Jump to content

Promised TA Position Advice


Recommended Posts

When I accepted admission to the program I'm now enrolled in, I was awarded a small scholarship and at least $5200 towards a teaching/research assistantship position ("at least" was their exact words).


At the beginning of August, I received my welcome package, which stated that I should check the school's website for jobs on a regular basis. Confused (after all, the letter stated I was awarded a position, not that I had to go through a job pool of any sort), I Emailed my advisor asking what exactly was the process for matching students with positions. I was told my CV was forwarded to the undergrad office in my line of work and that once they had a position for me, I would be contacted and asked to apply online. I was reassured I would be guaranteed something.


Well, school starts in less than two weeks and I haven't received any notices to apply online for a position, nor have I even seen a posted position for which I qualify (there was one I really wanted to apply to, but they asked for a 4th year undergrad). Not only do I feel lost, but I'm starting to feel cheated out of funding I was promised.


[Note: I'm an international student and with my permit regulations, I can't work off campus until I've worked at the school for six months, which means that I might not be able to get a job during the summer if I'm not hired at least by Winter term. Plus, if I'm not hired at all this first year, that's $5000 that has to appear out of thin air because I was told it would be covered.]


I've already contacted my advisor once over the whole job issue, but would it be impolite to contact the advisor again and ask for further assistance? I don't want to come off as pushy or obnoxious before I even meet them in person, but at the same time I'm really frustrated with the situation. I understand they're advisors and that's part of the job, but at the same time I'm a graduate student and feel I should be able to find these answers and take care of it myself.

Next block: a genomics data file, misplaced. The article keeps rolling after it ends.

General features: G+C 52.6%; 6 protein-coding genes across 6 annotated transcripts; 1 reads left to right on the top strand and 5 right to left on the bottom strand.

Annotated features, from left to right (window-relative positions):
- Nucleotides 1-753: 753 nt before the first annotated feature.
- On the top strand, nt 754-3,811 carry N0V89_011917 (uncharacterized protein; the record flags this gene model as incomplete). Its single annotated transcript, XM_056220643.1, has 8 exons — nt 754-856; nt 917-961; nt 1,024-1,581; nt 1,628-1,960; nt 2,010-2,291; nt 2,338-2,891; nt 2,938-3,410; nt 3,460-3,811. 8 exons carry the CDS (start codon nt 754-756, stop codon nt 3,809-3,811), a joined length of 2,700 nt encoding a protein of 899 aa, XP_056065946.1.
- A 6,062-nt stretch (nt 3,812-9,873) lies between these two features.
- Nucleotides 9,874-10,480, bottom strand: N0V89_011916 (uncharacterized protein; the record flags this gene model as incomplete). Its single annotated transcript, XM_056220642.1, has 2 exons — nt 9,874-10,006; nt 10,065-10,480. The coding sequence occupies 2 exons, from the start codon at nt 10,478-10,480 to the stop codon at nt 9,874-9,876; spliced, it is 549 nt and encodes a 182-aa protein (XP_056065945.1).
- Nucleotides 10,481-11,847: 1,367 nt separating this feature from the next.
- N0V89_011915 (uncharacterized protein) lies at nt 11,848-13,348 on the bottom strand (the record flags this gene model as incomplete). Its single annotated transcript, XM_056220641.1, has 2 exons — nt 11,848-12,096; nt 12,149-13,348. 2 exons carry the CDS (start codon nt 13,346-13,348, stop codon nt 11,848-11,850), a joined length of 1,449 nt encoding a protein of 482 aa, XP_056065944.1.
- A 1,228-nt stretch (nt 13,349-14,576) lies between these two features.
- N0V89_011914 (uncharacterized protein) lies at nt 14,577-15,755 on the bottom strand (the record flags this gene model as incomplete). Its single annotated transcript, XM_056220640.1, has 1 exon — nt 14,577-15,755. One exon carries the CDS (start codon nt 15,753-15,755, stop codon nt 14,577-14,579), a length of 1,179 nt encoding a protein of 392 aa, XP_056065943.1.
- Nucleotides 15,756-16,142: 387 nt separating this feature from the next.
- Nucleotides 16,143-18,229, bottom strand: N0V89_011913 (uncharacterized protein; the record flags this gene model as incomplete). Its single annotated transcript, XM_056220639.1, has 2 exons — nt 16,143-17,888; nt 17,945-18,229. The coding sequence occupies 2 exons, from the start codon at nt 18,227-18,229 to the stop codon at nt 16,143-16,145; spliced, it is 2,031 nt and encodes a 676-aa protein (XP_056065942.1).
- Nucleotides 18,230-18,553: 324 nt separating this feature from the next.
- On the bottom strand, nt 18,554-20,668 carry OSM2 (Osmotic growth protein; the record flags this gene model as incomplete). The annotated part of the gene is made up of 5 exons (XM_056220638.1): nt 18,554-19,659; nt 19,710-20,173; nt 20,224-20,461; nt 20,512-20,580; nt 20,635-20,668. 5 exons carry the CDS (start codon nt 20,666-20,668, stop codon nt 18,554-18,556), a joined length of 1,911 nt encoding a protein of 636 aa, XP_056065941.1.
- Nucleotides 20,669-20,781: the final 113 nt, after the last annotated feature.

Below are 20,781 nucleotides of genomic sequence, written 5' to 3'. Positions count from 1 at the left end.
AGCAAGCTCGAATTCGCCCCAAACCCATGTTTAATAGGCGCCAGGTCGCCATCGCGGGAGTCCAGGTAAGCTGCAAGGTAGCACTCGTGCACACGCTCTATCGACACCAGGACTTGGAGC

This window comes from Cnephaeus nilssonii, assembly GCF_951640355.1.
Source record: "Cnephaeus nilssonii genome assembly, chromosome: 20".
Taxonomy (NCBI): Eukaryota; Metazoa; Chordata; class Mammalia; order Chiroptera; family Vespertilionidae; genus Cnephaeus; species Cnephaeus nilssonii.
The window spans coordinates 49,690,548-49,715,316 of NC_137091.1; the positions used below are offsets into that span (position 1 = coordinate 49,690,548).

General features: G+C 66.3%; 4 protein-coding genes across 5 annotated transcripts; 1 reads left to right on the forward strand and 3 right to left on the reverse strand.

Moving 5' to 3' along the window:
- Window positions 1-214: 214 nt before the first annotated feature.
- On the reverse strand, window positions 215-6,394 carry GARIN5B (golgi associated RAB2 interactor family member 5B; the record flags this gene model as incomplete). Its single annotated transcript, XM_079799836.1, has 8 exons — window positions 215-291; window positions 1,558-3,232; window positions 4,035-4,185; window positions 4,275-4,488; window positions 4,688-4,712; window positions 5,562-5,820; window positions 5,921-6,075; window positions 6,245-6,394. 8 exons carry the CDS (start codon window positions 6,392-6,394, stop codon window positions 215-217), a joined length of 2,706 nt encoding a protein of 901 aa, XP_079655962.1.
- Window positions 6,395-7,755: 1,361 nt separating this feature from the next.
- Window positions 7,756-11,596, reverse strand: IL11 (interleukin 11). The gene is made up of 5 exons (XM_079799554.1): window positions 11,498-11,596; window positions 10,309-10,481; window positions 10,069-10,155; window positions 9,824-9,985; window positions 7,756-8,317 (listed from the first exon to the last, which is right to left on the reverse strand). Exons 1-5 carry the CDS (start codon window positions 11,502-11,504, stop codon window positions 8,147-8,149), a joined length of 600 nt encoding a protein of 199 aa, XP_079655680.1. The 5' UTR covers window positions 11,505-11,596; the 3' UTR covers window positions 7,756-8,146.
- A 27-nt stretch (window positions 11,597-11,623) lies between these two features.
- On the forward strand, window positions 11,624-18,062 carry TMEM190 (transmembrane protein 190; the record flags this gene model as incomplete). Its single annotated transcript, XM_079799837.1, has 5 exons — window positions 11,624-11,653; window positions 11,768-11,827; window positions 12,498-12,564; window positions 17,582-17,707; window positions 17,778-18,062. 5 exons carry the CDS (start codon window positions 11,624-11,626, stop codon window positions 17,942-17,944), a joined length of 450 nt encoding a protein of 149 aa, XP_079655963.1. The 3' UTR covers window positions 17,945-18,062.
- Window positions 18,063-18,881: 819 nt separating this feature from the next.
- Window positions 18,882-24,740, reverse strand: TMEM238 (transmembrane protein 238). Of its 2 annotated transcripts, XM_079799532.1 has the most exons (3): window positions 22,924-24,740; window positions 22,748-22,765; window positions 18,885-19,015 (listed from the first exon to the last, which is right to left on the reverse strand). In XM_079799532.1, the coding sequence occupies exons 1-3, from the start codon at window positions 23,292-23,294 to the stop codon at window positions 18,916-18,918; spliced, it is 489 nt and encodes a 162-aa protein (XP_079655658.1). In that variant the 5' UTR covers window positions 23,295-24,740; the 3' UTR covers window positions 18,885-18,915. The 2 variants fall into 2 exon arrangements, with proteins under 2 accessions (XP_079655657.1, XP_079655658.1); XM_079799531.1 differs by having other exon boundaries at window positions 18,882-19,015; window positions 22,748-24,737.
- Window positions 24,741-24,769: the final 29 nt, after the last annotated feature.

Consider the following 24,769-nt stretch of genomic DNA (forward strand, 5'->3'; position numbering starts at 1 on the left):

Any advice is immensely appreciated. It's already been a long process moving to a foreign country and dealing with everything that entails, so kind, reassuring words are welcomed.

Link to comment
Share on other sites

Oh, wow. Does your department have a specific person who is responsible for the Grad students? If so, I'd contact that person; if not, contact your adviser again (ask him/her who to contact), and/or the Graduate College, and/or whomever's signature was on the letter saying you were awarded the position. 

Link to comment
Share on other sites

  • 2 weeks later...

No! You are not being pushy. This is of grave concern to you because you need the promised money for your expenditures. Do not rely on your adviser's promises because he has no control over your placement. Call your adviser and ask him for the name and contact details of the person in charge of the office that's in charge of matching you to your job. Contact that person directly. You should have a copy of your award letter, promising you that you would have a position that would earn you at least 5,200 and for what time frame the award covers, and who is responsible for promising you this award. Do not let them tell you it's policy or that this is just the way it's done and you have to wait. If they promised the position with a minimum amount of pay, it is the university's duty to provide that for you. Now, it's important to have that promise in writing. If the only promise is from a phone conversation with an adviser, who likely has no authority to promise that the position actually exists rather than say that you may apply for one, then the university has no obligation to provide a job.

Link to comment
Share on other sites

Create an account or sign in to comment

You need to be a member in order to leave a comment

Create an account

Sign up for a new account in our community. It's easy!

Register a new account

Sign in

Already have an account? Sign in here.

Sign In Now
  • Create New...

Important Information

By using this site, you agree to our Terms of Use and Privacy Policy.